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Collapse of space stocks highlights risks of theme investing

Space travel has sex appeal but no real business. Satellites are a better bet.

As the tech bubble reached its peak in 2021 space-themed stocks were headline news as billionaire entrepreneurs Richard Branson and Jeff Bezos teased investor imaginations with their high profile sub-orbital launches.

Three years later most investors are probably sorry they paid attention. Two Canadian exchange traded funds launched within weeks of each in April 2021, no longer trade. A third marketed by New York-based Ark Investment Management LLC, is still standing, but trades at just two-thirds if its 2021 issue price.

The spectacular explosion of the Elon Musk’s SpaceX’s rocket minutes after launch on Apr. 20 was a reminder of the risks of space travel. A week  later Japan’s ispace Inc. failed in its attempt to make the first private moon landing. Its lander unexpectedly accelerated and probably crashed.

The incidents brought home the technical challenges involved for the industry, the enormous financial risks and uncertainty and the cost of failure. They follow the collapse of Richard Branson’s Virgin Orbital Holdings Inc. in early April. Virgin Orbital planned smaller scale rocket launches than SpaceX and filed for bankruptcy Apr. 4, two years after a US $3.7 billion initial public offering.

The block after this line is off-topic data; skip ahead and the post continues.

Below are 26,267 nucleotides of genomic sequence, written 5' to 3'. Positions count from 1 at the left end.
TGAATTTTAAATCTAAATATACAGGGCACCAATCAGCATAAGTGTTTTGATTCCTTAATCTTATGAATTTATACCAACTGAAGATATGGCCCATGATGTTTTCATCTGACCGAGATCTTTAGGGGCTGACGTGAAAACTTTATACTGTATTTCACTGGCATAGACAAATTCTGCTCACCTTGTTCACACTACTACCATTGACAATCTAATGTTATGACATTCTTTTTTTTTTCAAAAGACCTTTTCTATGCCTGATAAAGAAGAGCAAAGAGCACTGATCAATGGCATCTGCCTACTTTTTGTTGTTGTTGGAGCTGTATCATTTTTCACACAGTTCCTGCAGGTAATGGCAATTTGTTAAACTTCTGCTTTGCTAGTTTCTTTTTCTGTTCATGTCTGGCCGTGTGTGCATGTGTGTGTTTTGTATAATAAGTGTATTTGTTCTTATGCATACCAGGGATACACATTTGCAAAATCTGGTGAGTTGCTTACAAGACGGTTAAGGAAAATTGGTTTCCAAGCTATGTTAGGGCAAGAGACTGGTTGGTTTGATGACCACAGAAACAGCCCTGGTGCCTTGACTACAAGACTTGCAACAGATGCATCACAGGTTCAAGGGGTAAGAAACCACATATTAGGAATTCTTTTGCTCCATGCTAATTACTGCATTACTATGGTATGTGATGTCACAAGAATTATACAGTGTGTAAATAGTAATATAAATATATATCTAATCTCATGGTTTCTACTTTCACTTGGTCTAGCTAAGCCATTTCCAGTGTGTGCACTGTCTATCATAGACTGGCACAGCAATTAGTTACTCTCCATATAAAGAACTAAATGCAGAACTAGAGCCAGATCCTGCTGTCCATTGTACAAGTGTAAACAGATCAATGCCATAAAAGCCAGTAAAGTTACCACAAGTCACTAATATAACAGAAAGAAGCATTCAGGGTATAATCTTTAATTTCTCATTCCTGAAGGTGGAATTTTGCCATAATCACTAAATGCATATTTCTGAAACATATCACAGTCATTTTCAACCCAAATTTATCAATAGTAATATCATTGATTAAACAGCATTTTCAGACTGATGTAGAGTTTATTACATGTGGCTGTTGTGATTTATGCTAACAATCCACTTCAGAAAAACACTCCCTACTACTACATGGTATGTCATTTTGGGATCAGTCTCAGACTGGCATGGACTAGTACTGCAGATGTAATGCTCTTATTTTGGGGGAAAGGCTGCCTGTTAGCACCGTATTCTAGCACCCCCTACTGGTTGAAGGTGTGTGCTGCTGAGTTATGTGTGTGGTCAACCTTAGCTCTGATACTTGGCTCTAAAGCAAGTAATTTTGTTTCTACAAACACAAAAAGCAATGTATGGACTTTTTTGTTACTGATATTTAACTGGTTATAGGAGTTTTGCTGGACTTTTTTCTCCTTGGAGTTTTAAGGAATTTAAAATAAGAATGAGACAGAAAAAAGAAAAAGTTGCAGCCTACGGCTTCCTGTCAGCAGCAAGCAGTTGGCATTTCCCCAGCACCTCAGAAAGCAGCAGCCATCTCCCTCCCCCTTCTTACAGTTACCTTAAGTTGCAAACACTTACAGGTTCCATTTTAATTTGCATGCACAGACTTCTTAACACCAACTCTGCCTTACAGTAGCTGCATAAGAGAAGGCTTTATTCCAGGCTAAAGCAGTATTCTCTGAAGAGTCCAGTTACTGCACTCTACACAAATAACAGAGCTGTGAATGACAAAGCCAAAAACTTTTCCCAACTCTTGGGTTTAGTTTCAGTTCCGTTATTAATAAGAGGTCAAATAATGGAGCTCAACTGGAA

The New Shepard is a fully reusable launch vehicle for space tourism. developed for Amazon billionaire Jeff Bezos’ and his Blue Origin program. Here it lifts off on its 12th mission on December 11, 2019. Credit: Blue Origin

Branson’s Virgin Galactic Inc. (NYSE:SPCE) is barely hanging on, with the shares having lost 94 per cent of their value since early 2021.

The collapse of the space ETFs highlights the perils of fad and theme investing. Themes tend to focus on new ideas that might hold promise but are unproven. They often involve smaller, growth-oriented companies. Investors pile in when the theme receives the most media coverage, which is when prices are about to peak.

“Investing based on a theme or a sector makes you more likely to be caught in herd mentality or hype,” says Coreen Sol, senior portfolio manager with Solinvest Portfolio Management at CIBC Wood Gundy in Vancouver.

Ms. Sol says investment themes introduce bias by narrowing the available pool of stock choice. Stocks are screened less on merit and more because they fit the theme.

She is the author of Unbiased Investor: Reduce Financial Stress and Keep More of Your Money. The book offers strategies to help investors guard against common errors in judgment, one of which is behavioral bias.

Despite the spate of bad news, analysts say there is opportunity. While space travel has the sex appeal it had no real business for now. Satellites, the rockets to launch them and command and control systems are a better bet.

Satellite demand is being driven in part by the replacement of military and civilian devices launched as far back as the 1960s. There are new demands for cyber security and military use and in the civilian orbit, increasing need for internet and 5G communications.